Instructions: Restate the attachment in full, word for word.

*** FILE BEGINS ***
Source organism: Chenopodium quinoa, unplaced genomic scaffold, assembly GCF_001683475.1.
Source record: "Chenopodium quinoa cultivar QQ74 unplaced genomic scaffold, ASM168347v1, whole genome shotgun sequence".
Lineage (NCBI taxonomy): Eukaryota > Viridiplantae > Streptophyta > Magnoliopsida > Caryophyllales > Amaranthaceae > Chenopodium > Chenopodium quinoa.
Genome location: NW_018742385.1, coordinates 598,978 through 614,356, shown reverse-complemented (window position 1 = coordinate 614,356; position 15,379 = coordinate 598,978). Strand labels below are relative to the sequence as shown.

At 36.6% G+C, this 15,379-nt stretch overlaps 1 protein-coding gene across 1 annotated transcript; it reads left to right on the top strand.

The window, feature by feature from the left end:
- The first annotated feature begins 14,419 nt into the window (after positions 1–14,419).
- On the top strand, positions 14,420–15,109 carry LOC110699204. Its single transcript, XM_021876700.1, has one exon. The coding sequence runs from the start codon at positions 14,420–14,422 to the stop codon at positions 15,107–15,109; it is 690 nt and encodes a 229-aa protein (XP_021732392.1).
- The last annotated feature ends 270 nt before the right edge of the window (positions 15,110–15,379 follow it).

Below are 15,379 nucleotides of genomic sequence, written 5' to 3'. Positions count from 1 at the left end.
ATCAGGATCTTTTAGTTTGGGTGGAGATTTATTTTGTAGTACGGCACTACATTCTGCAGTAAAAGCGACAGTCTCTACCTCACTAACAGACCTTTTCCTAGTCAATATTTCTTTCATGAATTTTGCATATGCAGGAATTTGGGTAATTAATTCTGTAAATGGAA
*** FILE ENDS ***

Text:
Source organism: Chenopodium quinoa, unplaced genomic scaffold, assembly GCF_001683475.1.
Source record: "Chenopodium quinoa cultivar QQ74 unplaced genomic scaffold, ASM168347v1, whole genome shotgun sequence".
Lineage (NCBI taxonomy): Eukaryota > Viridiplantae > Streptophyta > Magnoliopsida > Caryophyllales > Amaranthaceae > Chenopodium > Chenopodium quinoa.
Genome location: NW_018742385.1, coordinates 598,978 through 614,356, shown reverse-complemented (window position 1 = coordinate 614,356; position 15,379 = coordinate 598,978). Strand labels below are relative to the sequence as shown.

At 36.6% G+C, this 15,379-nt stretch overlaps 1 protein-coding gene across 1 annotated transcript; it reads left to right on the top strand.

The window, feature by feature from the left end:
- The first annotated feature begins 14,419 nt into the window (after positions 1–14,419).
- On the top strand, positions 14,420–15,109 carry LOC110699204. Its single transcript, XM_021876700.1, has one exon. The coding sequence runs from the start codon at positions 14,420–14,422 to the stop codon at positions 15,107–15,109; it is 690 nt and encodes a 229-aa protein (XP_021732392.1).
- The last annotated feature ends 270 nt before the right edge of the window (positions 15,110–15,379 follow it).

Below are 15,379 nucleotides of genomic sequence, written 5' to 3'. Positions count from 1 at the left end.
ATCAGGATCTTTTAGTTTGGGTGGAGATTTATTTTGTAGTACGGCACTACATTCTGCAGTAAAAGCGACAGTCTCTACCTCACTAACAGACCTTTTCCTAGTCAATATTTCTTTCATGAATTTTGCATATGCAGGAATTTGGGTAATTAATTCTGTAAATGGAA